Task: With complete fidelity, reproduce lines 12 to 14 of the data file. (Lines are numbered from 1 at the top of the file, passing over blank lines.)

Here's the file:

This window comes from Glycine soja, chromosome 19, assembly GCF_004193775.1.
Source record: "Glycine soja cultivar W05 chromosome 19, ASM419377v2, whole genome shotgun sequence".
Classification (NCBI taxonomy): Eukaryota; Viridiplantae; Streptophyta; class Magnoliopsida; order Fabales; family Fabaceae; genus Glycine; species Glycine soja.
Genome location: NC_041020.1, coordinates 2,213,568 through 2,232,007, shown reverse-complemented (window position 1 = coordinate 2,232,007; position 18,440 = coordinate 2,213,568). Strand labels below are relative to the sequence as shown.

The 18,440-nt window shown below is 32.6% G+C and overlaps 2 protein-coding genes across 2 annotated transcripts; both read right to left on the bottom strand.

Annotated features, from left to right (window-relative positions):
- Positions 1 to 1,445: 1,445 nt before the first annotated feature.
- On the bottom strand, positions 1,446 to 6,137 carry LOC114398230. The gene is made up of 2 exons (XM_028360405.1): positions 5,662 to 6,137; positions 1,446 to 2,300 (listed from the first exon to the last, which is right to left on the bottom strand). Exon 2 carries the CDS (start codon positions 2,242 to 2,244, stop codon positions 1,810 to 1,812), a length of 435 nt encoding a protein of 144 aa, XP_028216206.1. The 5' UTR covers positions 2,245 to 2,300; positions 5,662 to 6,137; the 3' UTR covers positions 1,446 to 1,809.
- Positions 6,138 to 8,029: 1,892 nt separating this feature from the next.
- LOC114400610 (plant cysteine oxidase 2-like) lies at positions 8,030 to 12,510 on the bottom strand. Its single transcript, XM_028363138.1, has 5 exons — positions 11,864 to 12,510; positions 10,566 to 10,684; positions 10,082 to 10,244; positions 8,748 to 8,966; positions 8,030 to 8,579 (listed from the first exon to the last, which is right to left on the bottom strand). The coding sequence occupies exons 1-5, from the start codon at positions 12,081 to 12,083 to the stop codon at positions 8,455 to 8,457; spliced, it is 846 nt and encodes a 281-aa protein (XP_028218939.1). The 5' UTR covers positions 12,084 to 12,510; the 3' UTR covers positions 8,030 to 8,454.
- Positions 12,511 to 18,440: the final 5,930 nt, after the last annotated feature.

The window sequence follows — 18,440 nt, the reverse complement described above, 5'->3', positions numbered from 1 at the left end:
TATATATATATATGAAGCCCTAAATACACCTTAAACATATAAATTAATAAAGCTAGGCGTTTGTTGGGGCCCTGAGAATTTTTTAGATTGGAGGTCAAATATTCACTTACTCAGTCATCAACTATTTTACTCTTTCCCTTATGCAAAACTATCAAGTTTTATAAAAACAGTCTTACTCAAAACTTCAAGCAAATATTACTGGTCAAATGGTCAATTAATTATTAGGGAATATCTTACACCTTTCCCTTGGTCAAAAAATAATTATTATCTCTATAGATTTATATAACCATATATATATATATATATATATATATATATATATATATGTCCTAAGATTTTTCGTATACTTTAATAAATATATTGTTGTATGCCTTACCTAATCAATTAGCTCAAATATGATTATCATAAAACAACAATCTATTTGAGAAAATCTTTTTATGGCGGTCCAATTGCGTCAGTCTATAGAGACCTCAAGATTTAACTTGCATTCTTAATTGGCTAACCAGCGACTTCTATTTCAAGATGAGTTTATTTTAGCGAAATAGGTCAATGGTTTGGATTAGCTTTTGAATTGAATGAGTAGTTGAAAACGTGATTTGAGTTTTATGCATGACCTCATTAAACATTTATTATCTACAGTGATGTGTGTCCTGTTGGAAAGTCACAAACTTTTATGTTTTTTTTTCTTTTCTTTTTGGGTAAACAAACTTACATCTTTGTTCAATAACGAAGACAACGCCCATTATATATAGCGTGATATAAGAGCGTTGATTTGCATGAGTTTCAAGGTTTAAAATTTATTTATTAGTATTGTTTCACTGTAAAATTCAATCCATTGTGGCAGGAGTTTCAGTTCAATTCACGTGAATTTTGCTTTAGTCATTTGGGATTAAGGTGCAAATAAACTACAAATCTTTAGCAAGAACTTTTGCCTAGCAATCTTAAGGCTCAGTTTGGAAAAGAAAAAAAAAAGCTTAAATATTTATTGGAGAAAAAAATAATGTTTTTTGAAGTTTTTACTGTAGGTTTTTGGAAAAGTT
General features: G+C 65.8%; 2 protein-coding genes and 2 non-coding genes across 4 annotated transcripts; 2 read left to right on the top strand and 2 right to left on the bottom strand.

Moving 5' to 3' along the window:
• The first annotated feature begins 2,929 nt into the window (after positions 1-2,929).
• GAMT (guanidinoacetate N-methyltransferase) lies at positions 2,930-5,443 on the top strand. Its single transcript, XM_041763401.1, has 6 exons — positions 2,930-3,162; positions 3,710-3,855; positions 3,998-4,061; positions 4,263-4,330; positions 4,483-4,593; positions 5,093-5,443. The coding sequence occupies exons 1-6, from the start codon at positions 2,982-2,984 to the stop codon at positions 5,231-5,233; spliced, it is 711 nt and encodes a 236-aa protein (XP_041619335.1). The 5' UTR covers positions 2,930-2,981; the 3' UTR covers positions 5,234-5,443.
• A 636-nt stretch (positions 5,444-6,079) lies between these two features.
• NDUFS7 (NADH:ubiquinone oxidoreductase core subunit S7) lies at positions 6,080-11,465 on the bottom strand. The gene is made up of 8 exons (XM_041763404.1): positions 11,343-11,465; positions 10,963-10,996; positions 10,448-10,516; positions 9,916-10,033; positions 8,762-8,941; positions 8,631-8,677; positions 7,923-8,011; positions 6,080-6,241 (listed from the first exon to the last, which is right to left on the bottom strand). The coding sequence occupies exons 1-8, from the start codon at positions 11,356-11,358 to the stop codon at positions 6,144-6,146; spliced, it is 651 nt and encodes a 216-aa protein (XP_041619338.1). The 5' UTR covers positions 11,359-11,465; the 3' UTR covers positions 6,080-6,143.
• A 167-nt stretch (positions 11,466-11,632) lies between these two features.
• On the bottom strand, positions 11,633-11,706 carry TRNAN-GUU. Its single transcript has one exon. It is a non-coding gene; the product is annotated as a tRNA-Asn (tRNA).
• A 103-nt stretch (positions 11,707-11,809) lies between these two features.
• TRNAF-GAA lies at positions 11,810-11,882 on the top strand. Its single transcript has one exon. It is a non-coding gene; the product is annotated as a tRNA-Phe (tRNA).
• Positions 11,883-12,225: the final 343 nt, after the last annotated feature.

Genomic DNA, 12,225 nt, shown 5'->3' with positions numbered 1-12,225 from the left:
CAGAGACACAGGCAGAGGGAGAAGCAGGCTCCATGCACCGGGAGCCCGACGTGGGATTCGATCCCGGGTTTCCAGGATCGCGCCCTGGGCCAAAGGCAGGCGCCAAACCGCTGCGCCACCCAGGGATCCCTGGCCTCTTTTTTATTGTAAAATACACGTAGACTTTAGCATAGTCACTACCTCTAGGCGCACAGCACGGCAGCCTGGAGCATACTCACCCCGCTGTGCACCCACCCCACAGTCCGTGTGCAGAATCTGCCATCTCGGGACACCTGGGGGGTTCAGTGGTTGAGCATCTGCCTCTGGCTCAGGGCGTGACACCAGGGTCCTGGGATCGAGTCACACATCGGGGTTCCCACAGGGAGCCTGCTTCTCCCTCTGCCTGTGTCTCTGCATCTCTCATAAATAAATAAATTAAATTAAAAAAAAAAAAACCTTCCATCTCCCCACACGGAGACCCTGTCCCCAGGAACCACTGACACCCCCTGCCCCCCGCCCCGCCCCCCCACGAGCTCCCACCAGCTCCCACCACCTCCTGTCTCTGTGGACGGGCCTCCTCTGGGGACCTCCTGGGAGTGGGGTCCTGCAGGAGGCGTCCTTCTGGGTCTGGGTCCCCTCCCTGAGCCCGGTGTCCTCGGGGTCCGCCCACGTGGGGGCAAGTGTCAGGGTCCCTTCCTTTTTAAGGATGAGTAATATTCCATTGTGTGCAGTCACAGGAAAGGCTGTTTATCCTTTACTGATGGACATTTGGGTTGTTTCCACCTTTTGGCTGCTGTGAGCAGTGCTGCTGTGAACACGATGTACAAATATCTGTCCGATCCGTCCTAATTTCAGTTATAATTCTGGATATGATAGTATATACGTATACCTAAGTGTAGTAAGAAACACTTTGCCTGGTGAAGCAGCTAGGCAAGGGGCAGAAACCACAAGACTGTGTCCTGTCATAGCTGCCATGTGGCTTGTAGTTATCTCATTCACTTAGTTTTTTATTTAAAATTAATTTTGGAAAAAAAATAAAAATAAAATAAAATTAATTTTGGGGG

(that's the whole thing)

The window sequence follows — 18,440 nt, the reverse complement described above, 5'->3', positions numbered from 1 at the left end:
TATATATATATATGAAGCCCTAAATACACCTTAAACATATAAATTAATAAAGCTAGGCGTTTGTTGGGGCCCTGAGAATTTTTTAGATTGGAGGTCAAATATTCACTTACTCAGTCATCAACTATTTTACTCTTTCCCTTATGCAAAACTATCAAGTTTTATAAAAACAGTCTTACTCAAAACTTCAAGCAAATATTACTGGTCAAATGGTCAATTAATTATTAGGGAATATCTTACACCTTTCCCTTGGTCAAAAAATAATTATTATCTCTATAGATTTATATAACCATATATATATATATATATATATATATATATATATATATGTCCTAAGATTTTTCGTATACTTTAATAAATATATTGTTGTATGCCTTACCTAATCAATTAGCTCAAATATGATTATCATAAAACAACAATCTATTTGAGAAAATCTTTTTATGGCGGTCCAATTGCGTCAGTCTATAGAGACCTCAAGATTTAACTTGCATTCTTAATTGGCTAACCAGCGACTTCTATTTCAAGATGAGTTTATTTTAGCGAAATAGGTCAATGGTTTGGATTAGCTTTTGAATTGAATGAGTAGTTGAAAACGTGATTTGAGTTTTATGCATGACCTCATTAAACATTTATTATCTACAGTGATGTGTGTCCTGTTGGAAAGTCACAAACTTTTATGTTTTTTTTTCTTTTCTTTTTGGGTAAACAAACTTACATCTTTGTTCAATAACGAAGACAACGCCCATTATATATAGCGTGATATAAGAGCGTTGATTTGCATGAGTTTCAAGGTTTAAAATTTATTTATTAGTATTGTTTCACTGTAAAATTCAATCCATTGTGGCAGGAGTTTCAGTTCAATTCACGTGAATTTTGCTTTAGTCATTTGGGATTAAGGTGCAAATAAACTACAAATCTTTAGCAAGAACTTTTGCCTAGCAATCTTAAGGCTCAGTTTGGAAAAGAAAAAAAAAAGCTTAAATATTTATTGGAGAAAAAAATAATGTTTTTTGAAGTTTTTACTGTAGGTTTTTGGAAAAGTT
General features: G+C 65.8%; 2 protein-coding genes and 2 non-coding genes across 4 annotated transcripts; 2 read left to right on the top strand and 2 right to left on the bottom strand.